Review

KHIDKI (MARATHI)

Direction : Vipul Mahagaonkar
Writer : Vipul Mahagaonkar
Cast : Chandrashekar Gokhale, Prasad Sawant, Ujwal Mantri, Rohit Mane, Rohit Khude, Kalyani Pathare and Narendra Mathura

KHIDKI (MARATHI) Play Review


Jayashree Hari Joshi



 KHIDKI (MARATHI) Review
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KHIDKI is an intelligently staged, well-designed production of Dario Fo's famous 1970 political satire: AN ACCIDENTAL DEATH OF AN ANARCHIST. Fo, who passed away a little while ago at the age of 90, had acquired cult status for his subversive humour and for heralding the cause of Left-wing politics. Vipul Mahagaonkar has successfully cited current references and witticisms and has made valid improvisations to the original play. The original text has been altered to resonate with the Indian political situation, by the author and director´s own admission. The adaptation has been done with sensitivity, especially the references to the 2012 Mumbai riots when women police were attacked.


The play opens with Inspector Bhagwat interrogating The Maniac on the third floor of the police station. The Maniac constantly outsmarts the low IQ Bhagwat. Later when Bhagwat exits, he intercepts a phone call from Inspector Phadke. The call lets The Maniac know that a judge is due at the police station to investigate the interrogation and death of the anarchist. The officers, ACP Jadhav, Inspector Phadke and a constable, who were present during the alleged suicide, occupy the room. Masquerading as the senior examining magistrate in the case, the suave Maniac entraps the police force in his wild machinations. The Maniac's cross-examination reduces the police officers to sniveling wrecks, finally eliciting the truth of what happened that night. Another layer of moral complexity to the fast-moving final act is added by the appearance of investigative journalist Kalyani, who is trying to probe the events.

Dario Fo said in an interview, "The events upon which the play is based took place in 1969. A bomb exploded in the center of Milan, near the Duomo. Sixteen died. The police blamed the anarchists, one of whom, Giovanni Pinelli, they seized. Later on he was thrown from a window at the police headquarters. There is considerable evidence that Pinelli's death was murder, not an accident as the police claimed, so the title Accidental Death of an Anarchist, is ironic. We are sure it was not an accident. . . . It was murder. . . . But this is the official police characterisation of the event. The case was filed as an ''accidental death.''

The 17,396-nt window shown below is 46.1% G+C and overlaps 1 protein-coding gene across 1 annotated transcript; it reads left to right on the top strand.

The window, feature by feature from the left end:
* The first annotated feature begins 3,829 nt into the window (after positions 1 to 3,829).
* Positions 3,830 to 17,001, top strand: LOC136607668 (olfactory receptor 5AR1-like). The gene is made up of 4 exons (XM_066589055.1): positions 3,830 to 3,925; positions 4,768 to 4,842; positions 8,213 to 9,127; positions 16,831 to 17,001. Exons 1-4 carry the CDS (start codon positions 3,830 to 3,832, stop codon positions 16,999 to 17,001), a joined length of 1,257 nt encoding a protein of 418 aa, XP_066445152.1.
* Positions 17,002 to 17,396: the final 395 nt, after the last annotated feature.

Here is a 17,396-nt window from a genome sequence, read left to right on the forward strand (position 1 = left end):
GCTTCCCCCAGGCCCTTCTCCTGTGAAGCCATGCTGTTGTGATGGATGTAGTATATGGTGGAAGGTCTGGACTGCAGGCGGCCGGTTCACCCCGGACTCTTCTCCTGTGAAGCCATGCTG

To underscore the irony, the play has alternative endings; The Maniac leaves the audience to decide which one they prefer - an idealistic one or the practical one? Humour is skillfully woven into the whole play. The play intensifies towards the end. The production design is complemented by a simple but well-designed set - with props reminiscent of a secret police office— desk, chairs and dusty filing cabinets plus the photo of the 'leader'.

KHIDKI is a commentary on how the establishment tries to suppress left-wing organisations and workers' unions. While commenting on the right-wing agenda to suppress the leftist movement, the play also exposes the fallacy of the left wing. In one scene, when a bomb is about to explode, Fatima, the journalist, and The Maniac indulge in dialectics about violence and what is right and wrong. The need for discourse among the left wing hasn't always resulted in substantial action and that is what the play suitably criticises.

The performances are par excellence. Chandrashekhar Gokhale, a veteran of the theatre, plays The Incredible Maniac. He has won the Best Actor award at the Zee Natya Gaurav awards plus other similar accolades. Rohit Mane excels in his role as Inspector Phadke with comic timing and a spirited performance.

The ethical question one asks while exiting the auditorium is the strange obsession on the part of Indian theatre persons about meddling with the texts of classic plays. Inserting a new interpretation and altering the text in the name of "adaptation" has become the norm. So, is this Dario Fo's play? No. One reason may be that there is a strange notion that the Left politics of mid-20th century Italy should be simplified for the mind of the Marathi audience. In my view, this is an insult to the Marathi people.

Having said that Vipul Mahagaonkar is rated as one of the most promising Marathi theatre directors talents today. He adds another feather to his cap after the critically acclaimed play PAI PAISHACHI GOSHTA.

*Jayashree Hari Joshi has done her M. Phil. Her thesis is a comparative study of Rasvighna / Natyashastra and the Experimental Theatre of Bertolt Brecht. She is working with the Goethe Institut/Max Mueller Bhavan Mumbai as Officer - Cultural Programmes.


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